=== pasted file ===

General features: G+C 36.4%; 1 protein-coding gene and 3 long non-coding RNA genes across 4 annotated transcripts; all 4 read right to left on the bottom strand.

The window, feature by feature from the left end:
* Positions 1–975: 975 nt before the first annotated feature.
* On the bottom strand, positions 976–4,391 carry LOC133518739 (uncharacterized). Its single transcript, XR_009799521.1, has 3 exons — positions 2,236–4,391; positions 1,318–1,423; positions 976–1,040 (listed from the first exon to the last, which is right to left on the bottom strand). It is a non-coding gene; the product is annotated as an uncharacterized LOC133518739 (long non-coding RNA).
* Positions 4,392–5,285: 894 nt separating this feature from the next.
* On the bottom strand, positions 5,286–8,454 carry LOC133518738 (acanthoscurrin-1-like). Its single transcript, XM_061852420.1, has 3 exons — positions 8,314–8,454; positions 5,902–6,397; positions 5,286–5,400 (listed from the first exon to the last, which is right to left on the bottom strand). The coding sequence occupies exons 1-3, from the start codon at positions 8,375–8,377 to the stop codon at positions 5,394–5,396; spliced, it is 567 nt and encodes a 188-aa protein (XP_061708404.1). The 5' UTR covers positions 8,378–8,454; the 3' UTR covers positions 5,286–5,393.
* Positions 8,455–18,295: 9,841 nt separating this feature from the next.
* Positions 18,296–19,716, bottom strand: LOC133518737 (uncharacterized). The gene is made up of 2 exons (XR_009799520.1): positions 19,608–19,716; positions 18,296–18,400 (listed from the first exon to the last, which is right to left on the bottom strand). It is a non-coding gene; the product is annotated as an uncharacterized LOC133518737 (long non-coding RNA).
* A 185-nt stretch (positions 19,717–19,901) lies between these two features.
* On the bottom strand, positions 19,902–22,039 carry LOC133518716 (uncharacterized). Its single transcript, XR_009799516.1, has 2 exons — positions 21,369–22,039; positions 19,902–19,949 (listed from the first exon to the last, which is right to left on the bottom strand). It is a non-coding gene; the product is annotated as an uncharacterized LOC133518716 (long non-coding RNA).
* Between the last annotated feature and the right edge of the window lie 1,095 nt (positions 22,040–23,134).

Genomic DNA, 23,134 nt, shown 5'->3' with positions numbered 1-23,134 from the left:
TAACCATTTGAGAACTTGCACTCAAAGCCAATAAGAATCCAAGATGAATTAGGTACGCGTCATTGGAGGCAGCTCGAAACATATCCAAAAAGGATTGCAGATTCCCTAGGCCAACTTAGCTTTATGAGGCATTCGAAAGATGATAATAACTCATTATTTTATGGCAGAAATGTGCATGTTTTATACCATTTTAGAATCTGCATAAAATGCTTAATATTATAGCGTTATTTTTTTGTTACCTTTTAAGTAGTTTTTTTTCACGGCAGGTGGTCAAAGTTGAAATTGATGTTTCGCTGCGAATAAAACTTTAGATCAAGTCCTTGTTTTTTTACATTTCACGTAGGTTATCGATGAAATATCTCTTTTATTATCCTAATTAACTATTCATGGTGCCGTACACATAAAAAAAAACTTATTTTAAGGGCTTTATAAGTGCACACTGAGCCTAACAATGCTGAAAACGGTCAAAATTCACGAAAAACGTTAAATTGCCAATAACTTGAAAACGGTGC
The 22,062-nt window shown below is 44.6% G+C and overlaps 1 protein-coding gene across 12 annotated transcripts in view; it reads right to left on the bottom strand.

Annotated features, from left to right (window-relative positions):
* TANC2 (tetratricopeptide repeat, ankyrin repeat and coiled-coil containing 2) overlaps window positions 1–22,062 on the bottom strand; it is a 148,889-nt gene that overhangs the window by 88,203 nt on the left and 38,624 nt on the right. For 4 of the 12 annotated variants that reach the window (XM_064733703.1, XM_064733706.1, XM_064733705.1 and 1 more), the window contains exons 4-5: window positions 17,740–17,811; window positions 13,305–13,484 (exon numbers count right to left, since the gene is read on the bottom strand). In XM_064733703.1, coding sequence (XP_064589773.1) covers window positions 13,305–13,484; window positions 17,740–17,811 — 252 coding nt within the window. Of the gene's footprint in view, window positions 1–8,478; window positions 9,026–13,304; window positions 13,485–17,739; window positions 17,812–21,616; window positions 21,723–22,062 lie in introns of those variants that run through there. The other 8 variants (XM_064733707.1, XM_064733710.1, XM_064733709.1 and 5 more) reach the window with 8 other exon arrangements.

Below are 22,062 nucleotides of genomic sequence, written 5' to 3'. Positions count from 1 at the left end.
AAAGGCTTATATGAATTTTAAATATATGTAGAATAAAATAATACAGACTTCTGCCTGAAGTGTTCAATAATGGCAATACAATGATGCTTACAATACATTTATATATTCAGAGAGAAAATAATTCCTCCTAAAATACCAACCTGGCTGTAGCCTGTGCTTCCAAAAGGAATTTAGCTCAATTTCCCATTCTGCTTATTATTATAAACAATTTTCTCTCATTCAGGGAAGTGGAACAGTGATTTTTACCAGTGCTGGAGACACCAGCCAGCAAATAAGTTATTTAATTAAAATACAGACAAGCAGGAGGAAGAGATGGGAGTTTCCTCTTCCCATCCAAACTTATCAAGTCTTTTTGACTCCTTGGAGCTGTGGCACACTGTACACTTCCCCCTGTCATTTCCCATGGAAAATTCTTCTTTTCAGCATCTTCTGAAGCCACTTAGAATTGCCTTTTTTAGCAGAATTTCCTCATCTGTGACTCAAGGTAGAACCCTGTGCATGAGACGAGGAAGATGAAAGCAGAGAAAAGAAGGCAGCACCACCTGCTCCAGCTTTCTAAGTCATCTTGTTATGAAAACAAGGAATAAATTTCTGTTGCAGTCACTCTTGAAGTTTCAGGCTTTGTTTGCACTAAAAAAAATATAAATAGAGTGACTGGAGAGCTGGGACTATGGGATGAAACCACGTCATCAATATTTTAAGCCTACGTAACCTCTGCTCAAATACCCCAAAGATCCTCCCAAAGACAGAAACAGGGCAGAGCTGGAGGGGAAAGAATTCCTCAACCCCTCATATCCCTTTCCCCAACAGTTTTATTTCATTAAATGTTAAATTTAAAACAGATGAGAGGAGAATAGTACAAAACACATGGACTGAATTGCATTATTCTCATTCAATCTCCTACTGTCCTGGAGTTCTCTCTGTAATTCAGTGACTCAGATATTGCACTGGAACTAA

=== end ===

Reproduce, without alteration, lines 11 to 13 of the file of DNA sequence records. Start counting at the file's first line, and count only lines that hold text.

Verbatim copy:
* Between the last annotated feature and the right edge of the window lie 1,095 nt (positions 22,040–23,134).

Genomic DNA, 23,134 nt, shown 5'->3' with positions numbered 1-23,134 from the left:
TAACCATTTGAGAACTTGCACTCAAAGCCAATAAGAATCCAAGATGAATTAGGTACGCGTCATTGGAGGCAGCTCGAAACATATCCAAAAAGGATTGCAGATTCCCTAGGCCAACTTAGCTTTATGAGGCATTCGAAAGATGATAATAACTCATTATTTTATGGCAGAAATGTGCATGTTTTATACCATTTTAGAATCTGCATAAAATGCTTAATATTATAGCGTTATTTTTTTGTTACCTTTTAAGTAGTTTTTTTTCACGGCAGGTGGTCAAAGTTGAAATTGATGTTTCGCTGCGAATAAAACTTTAGATCAAGTCCTTGTTTTTTTACATTTCACGTAGGTTATCGATGAAATATCTCTTTTATTATCCTAATTAACTATTCATGGTGCCGTACACATAAAAAAAAACTTATTTTAAGGGCTTTATAAGTGCACACTGAGCCTAACAATGCTGAAAACGGTCAAAATTCACGAAAAACGTTAAATTGCCAATAACTTGAAAACGGTGC